Thirdly, in worship we draw near to God. During the dispensation of preparation, the people of God drew near in a very limited way. The tabernacle was set up, and God dwelt in their midst, and yet they were not allowed entrance into the Holy of Holies.

Under the New Covenant, believers have the privilege of being able to enter directly into the holy of holies in heaven when they worship (Hebrews 10:19). We are therefore exhorted: “Let us draw near with a true heart in full assurance of faith” (Hebrews 10:22). Though we do not see God with our physical eyes, we gather in His presence, having access to His throne through Jesus Christ.

Fourthly, in worship God draws near to us. “Draw near to God and he will draw near to you” (James 4:8). For in worship there must be repentance, a contrite heart, and God is attracted to those who are lowly.

Worship is worthwhile

Worship is an activity of eternal significance and utmost value. Worship is doing the will of God. Worship is the result of understanding “what the will of the Lord is” (Ephesians 5:17-20). It is making the most of the time, seeking to live life qualitatively.

Not only during our short pilgrimage are we to raise of song of praise, but during eternity the church will worship God. The benediction has an everlasting dimension, integral to it: “To the only wise God our Saviour, be glory and majesty, dominion and power, both now and ever. Amen” (Jude 25). It is the primary activity of the inhabitants of heaven (cf. Revelation 4;8-11; 5:11-14).

Participating in God’s worship

Worship must be empowered and made real by the Holy Spirit who indwells believers. Only through Him will we be enabled to worship God according to His requirements. “But the hour cometh, and now is, when the true worshippers shall worship the Father in spirit and in truth: for the Father seeketh such to worship him. God is a Spirit: and they that worship him must worship him in spirit and in truth” (John 4:23,24). It means worshipping in the spiritual realm, in the realm of spiritual activity. Mary knew this: “My soul doth magnify the Lord, and my spirit hath rejoiced in God my Saviour” (Luke 1:46,47).

This signifies that only Christians are qualified to worship God, and no others. Though this may not cater to the ecumenical spirit of the age, Christians must remember their high calling and act accordingly. “For we are the circumcision, which worship God in the spirit, and rejoice in Christ Jesus, and have no confidence in the flesh” (Philippians 3:3).

An attitude of worship comes upon us when we begin to see God as he is and then respond to His presence. That is why the mighty preaching of the Word is always imperative, for in Scripture God reveals Himself.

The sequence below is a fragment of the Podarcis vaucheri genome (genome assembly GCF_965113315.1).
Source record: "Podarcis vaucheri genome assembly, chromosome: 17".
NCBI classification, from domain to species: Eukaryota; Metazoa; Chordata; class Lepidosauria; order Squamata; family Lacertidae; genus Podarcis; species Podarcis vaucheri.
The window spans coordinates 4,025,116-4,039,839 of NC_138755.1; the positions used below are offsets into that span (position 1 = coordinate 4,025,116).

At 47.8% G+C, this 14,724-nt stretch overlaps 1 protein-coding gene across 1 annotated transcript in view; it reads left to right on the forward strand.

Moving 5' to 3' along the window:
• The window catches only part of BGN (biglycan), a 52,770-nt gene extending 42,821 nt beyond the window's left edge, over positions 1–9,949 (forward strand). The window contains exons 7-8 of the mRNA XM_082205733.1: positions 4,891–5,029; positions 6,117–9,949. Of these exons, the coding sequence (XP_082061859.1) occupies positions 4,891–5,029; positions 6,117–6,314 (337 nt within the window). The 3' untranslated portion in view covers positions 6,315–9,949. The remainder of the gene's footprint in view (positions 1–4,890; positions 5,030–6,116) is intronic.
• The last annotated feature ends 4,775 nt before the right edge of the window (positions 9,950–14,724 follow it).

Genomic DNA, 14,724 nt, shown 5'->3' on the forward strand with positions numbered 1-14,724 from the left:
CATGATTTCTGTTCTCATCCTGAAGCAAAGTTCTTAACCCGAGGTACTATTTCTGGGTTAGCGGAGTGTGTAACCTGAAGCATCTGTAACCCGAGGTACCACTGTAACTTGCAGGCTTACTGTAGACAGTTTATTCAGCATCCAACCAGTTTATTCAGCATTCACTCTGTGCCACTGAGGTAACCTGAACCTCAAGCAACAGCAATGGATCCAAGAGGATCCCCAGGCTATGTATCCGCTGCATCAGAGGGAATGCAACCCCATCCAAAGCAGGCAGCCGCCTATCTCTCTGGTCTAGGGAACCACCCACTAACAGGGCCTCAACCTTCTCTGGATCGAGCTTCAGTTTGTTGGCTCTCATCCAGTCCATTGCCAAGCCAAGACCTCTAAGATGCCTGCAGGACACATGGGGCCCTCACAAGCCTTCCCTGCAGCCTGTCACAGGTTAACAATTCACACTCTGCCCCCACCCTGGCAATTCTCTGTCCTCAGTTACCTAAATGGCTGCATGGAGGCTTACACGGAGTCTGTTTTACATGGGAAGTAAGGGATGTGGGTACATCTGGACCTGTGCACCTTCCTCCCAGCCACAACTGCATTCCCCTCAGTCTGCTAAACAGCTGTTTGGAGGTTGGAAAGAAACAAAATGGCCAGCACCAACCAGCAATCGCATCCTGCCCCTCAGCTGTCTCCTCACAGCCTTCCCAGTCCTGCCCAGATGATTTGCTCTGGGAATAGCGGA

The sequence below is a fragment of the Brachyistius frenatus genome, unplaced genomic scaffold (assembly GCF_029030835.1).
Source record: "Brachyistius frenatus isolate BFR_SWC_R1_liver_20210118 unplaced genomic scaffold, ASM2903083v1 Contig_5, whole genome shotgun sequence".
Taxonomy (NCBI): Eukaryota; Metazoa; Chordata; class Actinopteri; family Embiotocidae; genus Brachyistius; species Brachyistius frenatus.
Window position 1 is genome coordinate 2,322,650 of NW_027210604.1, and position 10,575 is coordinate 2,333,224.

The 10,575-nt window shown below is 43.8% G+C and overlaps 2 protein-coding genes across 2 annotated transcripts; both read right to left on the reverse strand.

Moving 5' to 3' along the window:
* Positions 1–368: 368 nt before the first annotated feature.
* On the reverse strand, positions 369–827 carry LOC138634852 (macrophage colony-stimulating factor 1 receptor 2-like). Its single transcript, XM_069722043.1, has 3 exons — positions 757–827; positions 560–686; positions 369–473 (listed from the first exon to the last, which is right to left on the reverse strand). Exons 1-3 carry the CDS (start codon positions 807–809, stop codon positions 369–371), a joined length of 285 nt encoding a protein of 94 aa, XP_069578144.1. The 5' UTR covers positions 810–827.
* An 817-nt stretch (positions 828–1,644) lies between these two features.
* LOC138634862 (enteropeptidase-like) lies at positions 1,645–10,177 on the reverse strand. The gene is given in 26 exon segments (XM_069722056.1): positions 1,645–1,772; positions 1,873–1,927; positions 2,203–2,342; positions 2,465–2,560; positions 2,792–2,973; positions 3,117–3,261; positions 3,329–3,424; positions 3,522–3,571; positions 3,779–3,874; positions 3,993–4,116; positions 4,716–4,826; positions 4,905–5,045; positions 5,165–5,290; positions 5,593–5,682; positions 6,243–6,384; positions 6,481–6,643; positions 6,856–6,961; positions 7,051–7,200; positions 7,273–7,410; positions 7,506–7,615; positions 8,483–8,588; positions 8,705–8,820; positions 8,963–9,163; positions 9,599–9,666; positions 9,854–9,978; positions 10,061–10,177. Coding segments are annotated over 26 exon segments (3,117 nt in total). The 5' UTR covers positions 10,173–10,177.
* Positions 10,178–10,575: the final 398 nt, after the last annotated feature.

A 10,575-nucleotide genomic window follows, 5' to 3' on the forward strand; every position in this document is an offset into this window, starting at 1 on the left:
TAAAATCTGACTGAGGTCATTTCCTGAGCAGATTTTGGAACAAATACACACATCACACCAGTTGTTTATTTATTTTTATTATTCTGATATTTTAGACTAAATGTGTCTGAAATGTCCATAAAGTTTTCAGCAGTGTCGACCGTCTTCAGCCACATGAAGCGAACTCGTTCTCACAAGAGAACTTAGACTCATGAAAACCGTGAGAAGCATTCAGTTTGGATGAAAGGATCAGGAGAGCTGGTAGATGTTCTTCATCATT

Tozer was right is lamenting that the missing jewel in the evangelical church today is the lack of proper worship. Have we seen God? Have we really encountered Him? When Isaiah saw Him he realized his sin and filthy speech; only then did he learn to worship. Genuine worship is not something that is self-generated or that can be worked up from within ourselves. It is the outpouring of the heart in response to God’s self-manifestation in Christ Jesus.

Again, if we are truly to draw near to God, there must be a striving for personal holiness. “Without holiness no one shall see the Lord” (Hebrews 12:14). It is only the pure in heart who shall see God, according to our Master (Matthew 5:8).

Practical considerations are to be taken into account too. For instance, the place where believers meet should be appropriate, having a setting that is conducive to worship, one that is ordinarily private and free from distractions, giving opportunity to focus attention upon the Lord.


What a challenge lies before us! How we have neglected our privileges! God has not withheld any good thing from us: we enjoy forgiveness, justification, redemption, eternal life, adoption, yea, all spiritual blessings in heavenly places (Ephesians 1:3ff.).

How are we responding? I do not mean primarily to these superb gifts, but to the Giver Himself! “Christ is all and in all.”

Spurgeon opened his sermon on January 7th, 1855, this way: “And, whilst humbling and expanding, this subject is eminently consolatory. Oh, there is, in contemplating Christ, a balm for every wound; in musing on the Father, there is a quietus for every grief; and in the influence of the Holy Ghost, there is a balsam for every sore. Would you lose your sorrow? Would you drown your cares?

“Then go, plunge yourself in the Godhead’s deepest sea; be lost in his immensity; and you shall come forth as form a couch of rest, refreshed and invigorated. I know nothing which can so comfort the soul; so calm the swelling billows of sorrow and grief; so speak peace to the winds of trial, as a devout musing upon the subject of the Godhead.”

“Grant what you require of us, Lord, and we will give it you” (Augustine). Teach us to worship you, O Lord, and we will worship you.